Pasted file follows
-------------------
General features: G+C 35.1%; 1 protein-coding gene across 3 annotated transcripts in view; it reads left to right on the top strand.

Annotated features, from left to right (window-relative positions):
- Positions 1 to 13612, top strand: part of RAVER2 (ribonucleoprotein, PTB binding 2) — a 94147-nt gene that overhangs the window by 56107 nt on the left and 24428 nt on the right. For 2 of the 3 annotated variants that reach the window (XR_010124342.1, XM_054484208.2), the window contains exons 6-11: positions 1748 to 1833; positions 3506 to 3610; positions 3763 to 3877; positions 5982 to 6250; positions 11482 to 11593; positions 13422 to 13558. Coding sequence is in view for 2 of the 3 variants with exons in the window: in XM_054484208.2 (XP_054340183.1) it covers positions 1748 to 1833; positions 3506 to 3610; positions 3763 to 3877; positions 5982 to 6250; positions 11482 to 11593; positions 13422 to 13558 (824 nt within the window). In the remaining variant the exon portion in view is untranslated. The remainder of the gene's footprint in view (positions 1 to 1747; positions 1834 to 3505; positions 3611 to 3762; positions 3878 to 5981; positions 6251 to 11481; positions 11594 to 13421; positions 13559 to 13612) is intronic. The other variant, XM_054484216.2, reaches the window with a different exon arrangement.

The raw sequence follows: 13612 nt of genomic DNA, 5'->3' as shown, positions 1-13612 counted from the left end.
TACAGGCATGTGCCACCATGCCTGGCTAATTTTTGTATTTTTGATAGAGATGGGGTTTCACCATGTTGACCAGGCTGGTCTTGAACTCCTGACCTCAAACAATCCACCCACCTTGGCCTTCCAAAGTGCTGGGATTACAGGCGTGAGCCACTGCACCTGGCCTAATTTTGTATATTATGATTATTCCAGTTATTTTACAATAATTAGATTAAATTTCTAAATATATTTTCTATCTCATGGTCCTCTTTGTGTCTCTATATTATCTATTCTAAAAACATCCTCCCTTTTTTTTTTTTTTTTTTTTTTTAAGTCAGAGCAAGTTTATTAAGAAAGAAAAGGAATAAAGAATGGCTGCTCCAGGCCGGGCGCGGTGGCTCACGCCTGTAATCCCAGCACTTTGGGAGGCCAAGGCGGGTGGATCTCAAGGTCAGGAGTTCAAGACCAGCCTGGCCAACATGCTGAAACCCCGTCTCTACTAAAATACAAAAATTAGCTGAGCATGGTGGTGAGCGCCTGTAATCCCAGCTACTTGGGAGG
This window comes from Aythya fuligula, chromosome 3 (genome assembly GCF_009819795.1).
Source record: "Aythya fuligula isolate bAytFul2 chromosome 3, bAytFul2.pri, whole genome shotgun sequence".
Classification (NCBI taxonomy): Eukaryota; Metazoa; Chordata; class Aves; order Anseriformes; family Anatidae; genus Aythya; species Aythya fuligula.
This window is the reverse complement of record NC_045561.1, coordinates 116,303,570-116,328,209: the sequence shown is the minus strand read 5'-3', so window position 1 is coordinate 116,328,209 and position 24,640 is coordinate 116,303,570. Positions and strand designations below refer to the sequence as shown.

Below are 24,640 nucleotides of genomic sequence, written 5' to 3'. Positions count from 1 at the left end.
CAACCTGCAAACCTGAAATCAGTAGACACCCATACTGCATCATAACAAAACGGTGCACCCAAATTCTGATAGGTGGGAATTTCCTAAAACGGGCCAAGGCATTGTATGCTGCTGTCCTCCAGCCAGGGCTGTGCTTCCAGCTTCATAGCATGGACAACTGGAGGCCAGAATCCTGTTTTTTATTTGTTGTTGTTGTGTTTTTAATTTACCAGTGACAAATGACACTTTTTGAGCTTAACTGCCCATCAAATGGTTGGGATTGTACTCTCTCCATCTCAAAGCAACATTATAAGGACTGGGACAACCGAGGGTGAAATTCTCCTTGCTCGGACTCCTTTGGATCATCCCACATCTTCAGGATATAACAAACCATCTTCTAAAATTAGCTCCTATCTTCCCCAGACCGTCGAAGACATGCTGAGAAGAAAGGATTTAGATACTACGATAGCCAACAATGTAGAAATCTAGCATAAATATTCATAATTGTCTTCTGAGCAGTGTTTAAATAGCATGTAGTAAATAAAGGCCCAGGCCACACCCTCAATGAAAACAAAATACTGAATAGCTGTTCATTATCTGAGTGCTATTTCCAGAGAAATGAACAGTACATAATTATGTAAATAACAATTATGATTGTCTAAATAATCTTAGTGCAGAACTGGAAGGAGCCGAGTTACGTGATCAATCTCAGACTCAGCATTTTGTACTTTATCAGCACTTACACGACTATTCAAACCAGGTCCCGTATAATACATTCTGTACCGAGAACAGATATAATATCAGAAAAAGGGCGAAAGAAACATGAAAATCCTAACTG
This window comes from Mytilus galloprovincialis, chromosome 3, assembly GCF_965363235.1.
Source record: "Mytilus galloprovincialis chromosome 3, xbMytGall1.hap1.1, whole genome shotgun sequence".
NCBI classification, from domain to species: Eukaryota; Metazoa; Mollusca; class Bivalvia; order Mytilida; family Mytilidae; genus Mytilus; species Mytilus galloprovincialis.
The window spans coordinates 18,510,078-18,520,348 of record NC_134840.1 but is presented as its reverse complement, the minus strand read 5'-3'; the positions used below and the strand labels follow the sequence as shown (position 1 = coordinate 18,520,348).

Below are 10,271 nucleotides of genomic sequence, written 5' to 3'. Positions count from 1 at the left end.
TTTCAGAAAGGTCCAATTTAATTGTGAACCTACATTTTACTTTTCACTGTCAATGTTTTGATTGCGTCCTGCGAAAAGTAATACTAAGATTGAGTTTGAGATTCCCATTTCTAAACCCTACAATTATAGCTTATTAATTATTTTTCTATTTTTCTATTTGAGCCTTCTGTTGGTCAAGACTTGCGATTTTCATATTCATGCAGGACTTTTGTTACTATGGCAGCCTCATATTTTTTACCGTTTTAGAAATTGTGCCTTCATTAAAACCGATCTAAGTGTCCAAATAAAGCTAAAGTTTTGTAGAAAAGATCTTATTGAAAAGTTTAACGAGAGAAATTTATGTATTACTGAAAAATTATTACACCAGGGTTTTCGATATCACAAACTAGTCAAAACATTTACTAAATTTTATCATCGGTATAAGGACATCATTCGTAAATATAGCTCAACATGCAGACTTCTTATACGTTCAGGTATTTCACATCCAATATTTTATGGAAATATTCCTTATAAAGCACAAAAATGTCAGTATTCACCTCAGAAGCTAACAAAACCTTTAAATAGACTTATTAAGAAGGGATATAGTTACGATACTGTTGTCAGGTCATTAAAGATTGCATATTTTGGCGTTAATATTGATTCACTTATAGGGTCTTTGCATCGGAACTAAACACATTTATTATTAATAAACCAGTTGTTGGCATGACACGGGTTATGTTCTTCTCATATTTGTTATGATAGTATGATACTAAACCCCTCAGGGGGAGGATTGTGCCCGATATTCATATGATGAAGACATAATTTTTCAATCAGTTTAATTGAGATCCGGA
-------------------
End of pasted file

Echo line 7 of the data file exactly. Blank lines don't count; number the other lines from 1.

Source record: "Aythya fuligula isolate bAytFul2 chromosome 3, bAytFul2.pri, whole genome shotgun sequence".